Courthouse Update From Max Grossman

Dear Friends,

I am writing to you to in order to clear up misconceptions about today’s hearing in the 201 Civil District Court in Austin, presided over by Judge Amy Clark Meachum. The El Paso Times botched this story so badly with its omissions and misstatements that I feel compelled to clarify the facts. First, let’s name the five groups of litigants:

1. ME

I am a plaintiff and my attorney Frank Ainsa filed my reply to the City’s expedited declaratory judgment action early last week. My reply indicated that I would appear today pro se–that is, without legal counsel. Then, this past Friday, just before Memorial Day weekend, Mr. Ainsa filed an amended reply on my behalf that is twelve pages long. My new reply revealed that I would be represented today by Harriet O’Neill, former Texas Supreme Court Justice, and Lisa Bowlin Hobbs, former General Counsel to the Texas Supreme Court. Mr. Ainsa could not join us today.

The City’s original petition for declaratory judgment makes it clear that they were expecting a challenge to the arena location. Actually, my team is arguing, contrary to what is stated in the first sentence of the El Paso Times report, that the City’s expenditure of bond money for the “arena” is illegal because El Pasoans never voted for a basketball “arena” in November 2012 but rather a “multi-purpose performing arts and entertainment facility.” The conclusion of our case brief is as follows: “A basketball arena is not a performing arts center as a matter of law. The City has misused the funds approved in the 2012 Quality of Life bond election. Its actions are illegal, invalid, and a breach of its contractual obligations to the taxpayers of El Paso. The Court should reject the City’s request to validate its actions, issue a declaratory judgment that the Project described in them RFQ is not a project the voters approved, and enjoin the the City from expending any funds from the Quality of Life bond on the Project described in the RFQ.”


These four residents of Duranguito are represented by attorneys from Texas Rio Grande Legal Aid, Robert Doggett (based in Austin) and Cassandra McCrae (based in El Paso), and Carmen Rodriguez. The case brief of this team includes our main point, but also several additional points. Today thet moved for an injunction to prevent the City from spending bond money on property acquisitions until the trial is concluded but the Judge did not feel ready to make that ruling.


Dr. Leyva responded to the City’s petition pro se and submitted a six-page reply focusing, above all, on the civil rights of the barrio residents.


My attorneys and I do not know why Mr. Goodman responded to the petition and showed up in Austin to defend the City. Does the City not have enough attorneys to make its case? People in El Paso may recognize him as the guy who launched a PAC to promote the Quality of Life Bond back in 2012 but in Austin no one has any idea who he is or why he matters in these proceedings. His attorney tried to prevent KVIA from televising today’s hearing and was promptly (and embarrassingly) overruled by Judge Meachum. Afterwards, Mr. Goodman stated to KVIA that El Pasoans overwhelmingly voted to site the “arena” in downtown, which is absolutely false since the word “downtown” did not appear on the ballot that was presented to the voters. Maybe he showed up in order to bloviate to the media. We don’t really care.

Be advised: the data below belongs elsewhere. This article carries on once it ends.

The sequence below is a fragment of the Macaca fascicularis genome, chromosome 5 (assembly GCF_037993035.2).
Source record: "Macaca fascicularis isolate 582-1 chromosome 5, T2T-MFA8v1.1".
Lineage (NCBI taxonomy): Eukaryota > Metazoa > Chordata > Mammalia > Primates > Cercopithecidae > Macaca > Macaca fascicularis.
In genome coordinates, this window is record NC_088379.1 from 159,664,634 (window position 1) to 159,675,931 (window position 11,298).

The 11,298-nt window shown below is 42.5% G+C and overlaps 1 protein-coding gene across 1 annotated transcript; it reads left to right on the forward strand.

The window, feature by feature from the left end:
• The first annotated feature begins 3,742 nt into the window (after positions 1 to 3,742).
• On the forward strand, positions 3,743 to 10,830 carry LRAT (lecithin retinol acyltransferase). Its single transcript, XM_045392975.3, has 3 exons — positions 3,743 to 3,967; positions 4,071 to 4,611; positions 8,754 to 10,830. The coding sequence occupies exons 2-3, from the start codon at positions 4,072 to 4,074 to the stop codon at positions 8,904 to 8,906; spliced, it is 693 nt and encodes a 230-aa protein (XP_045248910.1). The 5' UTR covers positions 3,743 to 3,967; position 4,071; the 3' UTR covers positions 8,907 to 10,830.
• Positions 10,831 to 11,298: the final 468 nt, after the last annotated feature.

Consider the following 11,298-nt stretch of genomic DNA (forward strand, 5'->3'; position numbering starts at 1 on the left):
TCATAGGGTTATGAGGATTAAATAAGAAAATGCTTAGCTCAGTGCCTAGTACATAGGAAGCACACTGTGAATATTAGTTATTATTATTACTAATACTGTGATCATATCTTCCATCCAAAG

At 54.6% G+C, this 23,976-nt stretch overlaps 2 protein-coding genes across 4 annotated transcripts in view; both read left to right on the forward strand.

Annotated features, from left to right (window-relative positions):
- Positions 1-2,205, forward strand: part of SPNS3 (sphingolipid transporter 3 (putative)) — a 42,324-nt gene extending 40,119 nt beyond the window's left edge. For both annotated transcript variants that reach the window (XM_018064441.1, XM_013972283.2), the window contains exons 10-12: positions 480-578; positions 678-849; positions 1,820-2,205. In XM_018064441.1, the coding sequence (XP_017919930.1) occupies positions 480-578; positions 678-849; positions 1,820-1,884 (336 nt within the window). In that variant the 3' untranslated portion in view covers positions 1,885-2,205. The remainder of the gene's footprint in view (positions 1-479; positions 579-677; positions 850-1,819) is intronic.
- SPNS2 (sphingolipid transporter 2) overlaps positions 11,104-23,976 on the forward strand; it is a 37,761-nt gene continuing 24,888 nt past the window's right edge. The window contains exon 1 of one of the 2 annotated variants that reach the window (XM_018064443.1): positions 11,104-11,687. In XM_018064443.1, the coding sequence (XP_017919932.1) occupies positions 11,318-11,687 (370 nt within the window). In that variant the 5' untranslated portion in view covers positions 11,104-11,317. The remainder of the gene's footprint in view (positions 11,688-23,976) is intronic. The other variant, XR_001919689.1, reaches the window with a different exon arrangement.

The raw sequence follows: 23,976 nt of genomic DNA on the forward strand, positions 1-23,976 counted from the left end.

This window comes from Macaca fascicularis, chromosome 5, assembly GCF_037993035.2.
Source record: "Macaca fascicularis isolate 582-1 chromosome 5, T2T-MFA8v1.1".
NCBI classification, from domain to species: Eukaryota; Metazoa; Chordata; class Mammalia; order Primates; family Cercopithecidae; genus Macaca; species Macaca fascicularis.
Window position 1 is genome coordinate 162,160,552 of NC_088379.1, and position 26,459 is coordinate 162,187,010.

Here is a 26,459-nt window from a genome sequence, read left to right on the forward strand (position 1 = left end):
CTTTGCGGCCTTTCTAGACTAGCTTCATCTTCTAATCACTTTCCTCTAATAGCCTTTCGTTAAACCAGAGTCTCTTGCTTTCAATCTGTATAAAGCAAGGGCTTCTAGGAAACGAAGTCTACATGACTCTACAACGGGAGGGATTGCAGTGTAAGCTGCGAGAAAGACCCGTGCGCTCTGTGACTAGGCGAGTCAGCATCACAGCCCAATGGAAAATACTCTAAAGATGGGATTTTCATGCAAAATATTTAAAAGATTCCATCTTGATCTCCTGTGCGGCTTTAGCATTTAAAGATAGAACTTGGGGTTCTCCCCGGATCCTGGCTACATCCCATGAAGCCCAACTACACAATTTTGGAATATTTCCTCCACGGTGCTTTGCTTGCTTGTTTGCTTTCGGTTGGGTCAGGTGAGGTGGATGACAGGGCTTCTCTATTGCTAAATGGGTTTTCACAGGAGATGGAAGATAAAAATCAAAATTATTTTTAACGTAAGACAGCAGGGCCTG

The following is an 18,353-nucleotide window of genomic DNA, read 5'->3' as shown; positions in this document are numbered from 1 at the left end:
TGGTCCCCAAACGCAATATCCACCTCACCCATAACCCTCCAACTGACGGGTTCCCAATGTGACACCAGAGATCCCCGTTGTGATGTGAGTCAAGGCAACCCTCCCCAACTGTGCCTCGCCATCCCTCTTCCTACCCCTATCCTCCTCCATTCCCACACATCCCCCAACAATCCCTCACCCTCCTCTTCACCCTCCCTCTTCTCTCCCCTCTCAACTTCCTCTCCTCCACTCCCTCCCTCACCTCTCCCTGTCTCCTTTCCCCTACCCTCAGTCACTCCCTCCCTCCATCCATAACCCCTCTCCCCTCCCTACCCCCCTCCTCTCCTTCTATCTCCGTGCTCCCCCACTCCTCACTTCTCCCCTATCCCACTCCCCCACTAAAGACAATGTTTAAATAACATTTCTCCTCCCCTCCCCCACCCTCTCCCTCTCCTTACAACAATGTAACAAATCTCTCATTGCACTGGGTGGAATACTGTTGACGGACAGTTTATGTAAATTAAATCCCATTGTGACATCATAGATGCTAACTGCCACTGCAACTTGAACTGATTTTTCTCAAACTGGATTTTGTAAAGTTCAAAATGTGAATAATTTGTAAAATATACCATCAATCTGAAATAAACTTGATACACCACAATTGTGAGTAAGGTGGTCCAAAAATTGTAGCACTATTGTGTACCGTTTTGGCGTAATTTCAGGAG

Our opponents showed up with three attorneys from Norton Rose Fulbright, led by Scott Incerto. Also present were City bond attorney Paul Braden, and City Attorney Sylvia Firth and others from her department. They all looked pretty unhappy.

In addition, there was Kyle Wolfe, the Assistant Attorney General of the State of Texas, and his staff. Mr. Kyle was representing the interests of Ken Paxton, Attorney General of Texas. The State has so far refused to take the City’s side in this case and has opted to remain neutral. State Senator Jose Rodriguez was also in attendance and so was Elida Perez of the El Paso Times (whose report is both misleading and uninformative) and Jerry Najera of KVIA, who had a television exclusive and authored a fine report.


The City was caught off guard by our replies to their petition and requested more time to file its case brief, and the Judge also wanted additional time to review all the materials. Even though my team was prepared to litigate and wanted to present initial arguments today, the trial was postponed until July 17, with two days set aside for litigation. The City must submit its brief by June 21, and our teams will submit their final replies to the City’s brief by June 28. At the July 17-18 hearing, Frank Ainsa will appear in person this time, along with Harriet O’Neill and Lisa Bowlin Hobbs. We look forward to the trial and to witnessing how the City will argue that the sky is purple and the grass is blue–that is, that a “multipurpose performing arts and entertainment facility” may be construed as a basketball arena. Can you say “Hindenburg”? This should be fascinating…

Have a good night,



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